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Life after Lindane in California: Water Concentrations, Poison Control Calls Drop Following Ban

Posted Feb 29 2008 9:00pm

Life after Lindane in California: Water Concentrations, Poison Control Calls Drop Following Ban

Formal Correction: This article has been formally corrected to address the following errors.

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Valerie J. Brown

Citation: Brown VJ 2008. Life after Lindane in California: Water Concentrations, Poison Control Calls Drop Following Ban. Environ Health Perspect 116:A128-A128. doi:10.1289/ehp.116-a128a

Lindane, a persistent, highly toxic, and bioaccumulative organochlorine insecticide, was used in agriculture and as a topical treatment for human head lice and scabies beginning in the 1940s. As its toxicity became better known, manufacture and use declined in the United States; in 2002, California banned the pharmaceutical use of lindane altogether. According to a new study, that ban appears to have resulted in steep drops in concentrations of lindane in Southern California’s wastewater and a dramatic reduction in calls to the California Poison Control System [EHP 116:297–302; Humphreys et al.].

The most common adverse effects of lindane exposure in humans include seizures, dizziness, and headaches. High levels of exposure can be fatal. Although the U.S. Environmental Protection Agency has canceled all registrations for lindane-containing compounds in agriculture, the chemical is still available by prescription as a second-line treatment for head lice in states other than California. Its continued pharmaceutical use raises concerns about its potential presence in wastewater effluent and drinking water.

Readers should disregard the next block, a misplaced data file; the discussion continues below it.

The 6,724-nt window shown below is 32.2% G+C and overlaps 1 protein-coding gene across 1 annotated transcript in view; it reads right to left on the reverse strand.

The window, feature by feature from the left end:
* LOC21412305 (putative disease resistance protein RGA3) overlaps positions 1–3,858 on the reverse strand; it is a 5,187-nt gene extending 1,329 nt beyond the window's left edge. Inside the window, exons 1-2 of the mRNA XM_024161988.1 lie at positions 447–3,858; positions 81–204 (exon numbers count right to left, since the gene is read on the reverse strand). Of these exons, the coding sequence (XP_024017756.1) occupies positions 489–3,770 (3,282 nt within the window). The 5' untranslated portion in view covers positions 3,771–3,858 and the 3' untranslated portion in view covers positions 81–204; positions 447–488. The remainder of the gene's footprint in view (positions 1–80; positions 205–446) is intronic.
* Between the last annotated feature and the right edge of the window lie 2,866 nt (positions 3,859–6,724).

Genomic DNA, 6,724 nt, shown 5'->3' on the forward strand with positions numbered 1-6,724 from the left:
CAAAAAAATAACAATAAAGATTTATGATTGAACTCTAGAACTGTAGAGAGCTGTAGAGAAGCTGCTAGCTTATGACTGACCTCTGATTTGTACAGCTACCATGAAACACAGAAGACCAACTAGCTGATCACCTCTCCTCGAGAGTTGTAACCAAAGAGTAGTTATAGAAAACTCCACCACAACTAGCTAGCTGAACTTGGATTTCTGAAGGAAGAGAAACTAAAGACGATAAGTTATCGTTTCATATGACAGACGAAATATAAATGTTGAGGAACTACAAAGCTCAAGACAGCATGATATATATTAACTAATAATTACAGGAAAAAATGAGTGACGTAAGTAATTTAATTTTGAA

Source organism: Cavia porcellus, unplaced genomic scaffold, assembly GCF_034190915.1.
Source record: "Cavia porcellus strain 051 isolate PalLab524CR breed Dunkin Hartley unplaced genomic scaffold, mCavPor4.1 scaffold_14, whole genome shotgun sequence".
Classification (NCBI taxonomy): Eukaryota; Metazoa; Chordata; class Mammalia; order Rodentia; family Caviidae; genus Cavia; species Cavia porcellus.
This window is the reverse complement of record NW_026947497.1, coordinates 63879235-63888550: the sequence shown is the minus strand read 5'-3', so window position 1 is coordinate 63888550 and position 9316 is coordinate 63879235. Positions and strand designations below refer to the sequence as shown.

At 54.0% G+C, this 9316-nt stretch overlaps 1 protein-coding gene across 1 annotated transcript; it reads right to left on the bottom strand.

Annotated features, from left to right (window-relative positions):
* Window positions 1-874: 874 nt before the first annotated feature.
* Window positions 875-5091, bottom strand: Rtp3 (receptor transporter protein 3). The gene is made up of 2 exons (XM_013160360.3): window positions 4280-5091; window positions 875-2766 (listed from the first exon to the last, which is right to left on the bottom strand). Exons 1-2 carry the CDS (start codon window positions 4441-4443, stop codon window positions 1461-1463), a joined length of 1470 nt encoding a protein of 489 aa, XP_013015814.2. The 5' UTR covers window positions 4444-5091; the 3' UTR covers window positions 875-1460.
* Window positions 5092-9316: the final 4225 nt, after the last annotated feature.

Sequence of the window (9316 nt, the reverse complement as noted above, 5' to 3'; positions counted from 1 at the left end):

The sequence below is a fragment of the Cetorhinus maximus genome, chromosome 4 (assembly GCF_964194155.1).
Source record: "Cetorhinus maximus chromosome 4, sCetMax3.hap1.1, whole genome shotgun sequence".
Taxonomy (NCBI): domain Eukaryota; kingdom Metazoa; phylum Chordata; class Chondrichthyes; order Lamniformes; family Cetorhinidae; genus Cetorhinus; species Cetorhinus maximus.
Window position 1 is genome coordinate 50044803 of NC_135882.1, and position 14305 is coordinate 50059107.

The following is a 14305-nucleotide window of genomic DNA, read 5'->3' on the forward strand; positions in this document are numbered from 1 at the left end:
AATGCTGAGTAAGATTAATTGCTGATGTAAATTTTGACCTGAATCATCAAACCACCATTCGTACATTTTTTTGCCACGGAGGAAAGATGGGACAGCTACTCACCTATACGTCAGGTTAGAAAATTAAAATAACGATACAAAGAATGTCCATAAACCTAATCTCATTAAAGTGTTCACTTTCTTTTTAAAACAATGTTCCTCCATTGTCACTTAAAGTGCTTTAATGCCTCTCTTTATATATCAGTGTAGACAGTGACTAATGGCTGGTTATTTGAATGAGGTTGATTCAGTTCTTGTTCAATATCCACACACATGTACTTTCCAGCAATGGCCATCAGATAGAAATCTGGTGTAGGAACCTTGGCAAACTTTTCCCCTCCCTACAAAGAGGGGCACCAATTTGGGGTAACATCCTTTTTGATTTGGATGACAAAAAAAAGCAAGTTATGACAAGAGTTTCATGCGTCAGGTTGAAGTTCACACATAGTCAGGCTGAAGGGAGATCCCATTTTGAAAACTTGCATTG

The research team, part of the University of California, San Francisco, Pediatric Environmental Health Specialty Unit, examined historical lindane concentrations in several Southern California water pollution control plants and compared them before and after the ban. To assess the ban’s impact on human exposures, they analyzed lindane-related calls to California’s poison control hotline between 1998 and 2006. They searched the MediCal fee-for-service pharmacy-paid claims database and obtained national data from Verispan, a commercial health industry data tracker, to determine the number of lindane prescriptions issued. The team also conducted a random survey of pediatricians to ascertain both their awareness of the ban and their current treatment preferences for scabies and head lice.

In Los Angeles County, the average wastewater concentration of lindane in 1999 was 36 ppt. By 2006, concentrations had dropped to almost undetectable levels throughout California. In 1998, 135 per 100,000 calls to the Poison Control System concerned lindane; by 2006 such calls had declined to 2 per 100,000. Similarly, lindane prescriptions fell from 114,000 in 1997 to 34 in 2002. Medical providers reported few problems using alternative treatments such as pyrethrins.

The study authors are encouraged by their findings but note that lindane is still used in many countries, mostly in the developing world, and that every ton of lindane manufactured produces about 9 tons of toxic waste. Although the U.S. Food and Drug Administration has not banned pharmaceutical lindane in the United States, the pesticide is currently under review for inclusion in the Stockholm Convention on Persistent Organic Pollutants, which could eventually lead to a worldwide ban.

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